This week, the U.S. Fish and Wildlife Service (USFWS) completed initial reviews of two petitions from special interest groups to list the gray wolf under the Endangered Species Act (ESA) in the western United States. USFWS announced it will be conducting a 12-month comprehensive status review, despite robust state-led efforts to manage the species.
“Once again, radical special interest groups have hijacked the ESA and are wasting taxpayer resources. Forcing agencies to conduct meaningless reviews to examine recovered species is not accomplishing any long-term goals when state wildlife experts are already managing and caring for species local to their communities. It is also disappointing that the Biden administration is caving to these groups and giving credence to these petitions instead of proactively working with states on actual recovery mechanisms. Absent political interference, this review will almost certainly show state management is more than adequate in preserving wolves across the West.” – House Committee on Natural Resources Ranking Member Bruce Westerman (R-Ark.)
“The gray wolf is an Endangered Species Act success story. Through partnerships between states, local communities, tribes, private landowners, and the federal government, we have worked to restore gray wolf species throughout the western United States and celebrated their recovery by removing them from the endangered species list. Less than a month ago, the Biden Administration upheld the Trump Administration’s delisting, allowing local species managers to continue their successful efforts. While it is disappointing – but not at all surprising – to see litigious environmental groups once again waste resources that could be used to aid species that are actually endangered, I look forward to the wolf’s delisting being upheld as the best available science and comprehensive state and local management plans are reviewed.” – Congressional Western Caucus Chairman Dan Newhouse (R-Wash.)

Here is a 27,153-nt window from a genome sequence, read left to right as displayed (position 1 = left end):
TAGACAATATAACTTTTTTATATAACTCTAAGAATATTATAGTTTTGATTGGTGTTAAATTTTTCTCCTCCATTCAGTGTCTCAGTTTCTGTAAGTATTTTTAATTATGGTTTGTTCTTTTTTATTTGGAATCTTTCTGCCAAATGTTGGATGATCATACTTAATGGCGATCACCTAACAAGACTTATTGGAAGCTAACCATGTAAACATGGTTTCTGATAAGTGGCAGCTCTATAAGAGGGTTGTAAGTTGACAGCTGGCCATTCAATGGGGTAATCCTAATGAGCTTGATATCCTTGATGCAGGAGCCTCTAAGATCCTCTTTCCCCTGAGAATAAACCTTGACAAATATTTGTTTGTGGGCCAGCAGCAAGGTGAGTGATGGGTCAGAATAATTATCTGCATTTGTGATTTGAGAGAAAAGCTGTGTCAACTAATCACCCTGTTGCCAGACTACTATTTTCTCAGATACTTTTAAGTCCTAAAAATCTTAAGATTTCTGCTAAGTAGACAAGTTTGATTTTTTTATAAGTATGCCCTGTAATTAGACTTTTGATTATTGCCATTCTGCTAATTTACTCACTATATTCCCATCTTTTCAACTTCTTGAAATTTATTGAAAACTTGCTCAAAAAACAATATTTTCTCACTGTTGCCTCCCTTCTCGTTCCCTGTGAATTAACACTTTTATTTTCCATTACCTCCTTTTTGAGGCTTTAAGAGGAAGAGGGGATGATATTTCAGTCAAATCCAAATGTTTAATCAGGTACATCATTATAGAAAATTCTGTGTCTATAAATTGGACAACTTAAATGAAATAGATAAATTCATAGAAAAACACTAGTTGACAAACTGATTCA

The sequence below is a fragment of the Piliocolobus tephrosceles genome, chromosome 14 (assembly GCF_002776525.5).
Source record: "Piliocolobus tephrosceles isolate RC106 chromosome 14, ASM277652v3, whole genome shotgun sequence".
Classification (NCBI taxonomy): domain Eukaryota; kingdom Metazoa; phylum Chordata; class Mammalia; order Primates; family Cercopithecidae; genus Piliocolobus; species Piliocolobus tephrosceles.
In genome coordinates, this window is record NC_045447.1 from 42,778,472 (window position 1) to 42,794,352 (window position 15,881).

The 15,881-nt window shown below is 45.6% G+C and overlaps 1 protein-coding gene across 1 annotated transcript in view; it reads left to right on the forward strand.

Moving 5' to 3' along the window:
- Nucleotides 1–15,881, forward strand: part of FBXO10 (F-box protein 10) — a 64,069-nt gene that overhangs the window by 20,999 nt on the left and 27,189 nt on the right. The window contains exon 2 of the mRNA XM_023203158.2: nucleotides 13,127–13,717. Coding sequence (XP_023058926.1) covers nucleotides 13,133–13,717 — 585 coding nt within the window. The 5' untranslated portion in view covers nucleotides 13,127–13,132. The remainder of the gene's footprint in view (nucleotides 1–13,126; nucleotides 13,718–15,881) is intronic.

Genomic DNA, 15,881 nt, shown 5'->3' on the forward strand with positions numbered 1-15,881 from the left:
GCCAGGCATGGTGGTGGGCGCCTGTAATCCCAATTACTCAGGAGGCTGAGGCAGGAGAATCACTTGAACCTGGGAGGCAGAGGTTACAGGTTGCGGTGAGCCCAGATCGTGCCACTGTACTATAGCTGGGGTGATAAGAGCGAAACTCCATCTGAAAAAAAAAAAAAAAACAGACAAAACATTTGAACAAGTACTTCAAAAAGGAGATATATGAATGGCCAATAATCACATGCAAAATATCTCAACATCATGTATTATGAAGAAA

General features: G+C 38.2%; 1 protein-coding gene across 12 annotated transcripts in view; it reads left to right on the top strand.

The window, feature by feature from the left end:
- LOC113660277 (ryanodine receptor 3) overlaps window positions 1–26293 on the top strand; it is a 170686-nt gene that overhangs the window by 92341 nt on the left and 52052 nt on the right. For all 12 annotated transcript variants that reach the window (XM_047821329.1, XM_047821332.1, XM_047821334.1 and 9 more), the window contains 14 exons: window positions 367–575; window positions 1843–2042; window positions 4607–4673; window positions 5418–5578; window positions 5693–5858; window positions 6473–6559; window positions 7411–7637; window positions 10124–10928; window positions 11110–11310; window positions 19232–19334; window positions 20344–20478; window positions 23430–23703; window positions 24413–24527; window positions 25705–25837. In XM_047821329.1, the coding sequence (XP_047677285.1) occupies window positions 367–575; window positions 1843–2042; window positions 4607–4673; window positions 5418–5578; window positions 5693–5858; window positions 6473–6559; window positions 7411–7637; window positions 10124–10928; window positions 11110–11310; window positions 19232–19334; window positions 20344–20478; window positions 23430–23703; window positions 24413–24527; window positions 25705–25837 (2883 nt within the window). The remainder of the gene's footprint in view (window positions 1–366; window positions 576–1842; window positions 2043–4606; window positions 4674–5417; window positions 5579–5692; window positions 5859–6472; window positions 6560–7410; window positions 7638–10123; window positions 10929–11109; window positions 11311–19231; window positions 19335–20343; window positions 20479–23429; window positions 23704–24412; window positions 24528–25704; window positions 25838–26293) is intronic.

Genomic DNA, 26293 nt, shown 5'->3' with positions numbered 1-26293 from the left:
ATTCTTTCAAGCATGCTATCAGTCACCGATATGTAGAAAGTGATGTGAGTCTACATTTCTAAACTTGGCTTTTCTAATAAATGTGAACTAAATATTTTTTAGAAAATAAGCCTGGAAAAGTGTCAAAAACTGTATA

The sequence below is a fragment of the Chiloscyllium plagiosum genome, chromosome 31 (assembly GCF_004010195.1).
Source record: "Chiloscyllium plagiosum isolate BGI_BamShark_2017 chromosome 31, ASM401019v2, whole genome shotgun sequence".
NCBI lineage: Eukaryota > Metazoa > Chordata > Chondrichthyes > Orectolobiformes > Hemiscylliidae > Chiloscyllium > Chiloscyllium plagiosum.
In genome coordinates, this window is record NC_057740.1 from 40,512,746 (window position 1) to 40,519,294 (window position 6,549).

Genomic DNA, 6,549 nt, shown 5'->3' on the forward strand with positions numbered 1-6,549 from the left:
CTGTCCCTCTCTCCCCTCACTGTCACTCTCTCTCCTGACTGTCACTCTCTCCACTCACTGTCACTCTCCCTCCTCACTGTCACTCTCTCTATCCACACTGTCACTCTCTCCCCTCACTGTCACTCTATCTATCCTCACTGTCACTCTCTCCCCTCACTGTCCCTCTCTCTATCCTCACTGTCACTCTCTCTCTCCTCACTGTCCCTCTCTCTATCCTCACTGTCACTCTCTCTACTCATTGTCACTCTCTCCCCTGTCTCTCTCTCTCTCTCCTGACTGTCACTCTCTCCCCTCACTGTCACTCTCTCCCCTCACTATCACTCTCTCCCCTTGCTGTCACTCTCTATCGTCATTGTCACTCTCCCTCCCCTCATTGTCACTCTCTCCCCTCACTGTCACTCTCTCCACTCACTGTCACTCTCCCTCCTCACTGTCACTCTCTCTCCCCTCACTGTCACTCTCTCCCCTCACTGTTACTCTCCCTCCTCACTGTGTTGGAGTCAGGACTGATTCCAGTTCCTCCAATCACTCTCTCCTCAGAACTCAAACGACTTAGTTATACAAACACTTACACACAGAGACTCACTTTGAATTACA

“Wolf reintroduction has a long and controversial history, both at the federal and state levels. Idaho’s comprehensive wildlife management policies consider critical economic factors, from big game hunting to ranching, and should not be second guessed by Washington D.C.” – U.S. Rep. Russ Fulcher (R-Idaho)
U.S. Senator John Barrasso (R-Wyo.) released the following statement in response to the U.S. Fish and Wildlife’s announcement that it will initiate a comprehensive status review of the gray wolf in the western U.S.
“The state of Wyoming has long demonstrated it can effectively manage and protect the state’s wolf population. Both the U.S. Fish and Wildlife Service and the courts have determined the gray wolf has recovered enough to be delisted in the state.
“Today’s actions are just more of the endless political antics from Washington bureaucrats and extreme environmentalists who have no interest in doing what’s right for Wyoming. Wyoming, not Washington, continues to be in the best position to manage the state’s wolf population.”
In addition, Montana Representative Matt Rosendale issued the following statement in regards to the Biden administration announcing the reintroduction of a status review to determine if the gray wolf population is at risk.
“Montana’s gray wolf population has effectively been managed through state-ran efforts. There is no reason why Washington should involve itself at the behest of radical environmental groups,” Representative Rosendale said. “This is the Biden Administrations first step toward classifying the gray wolf as threatened or endangered under the Endangered Species Act. A designation would be disastrous for the state of Montana and I oppose it.”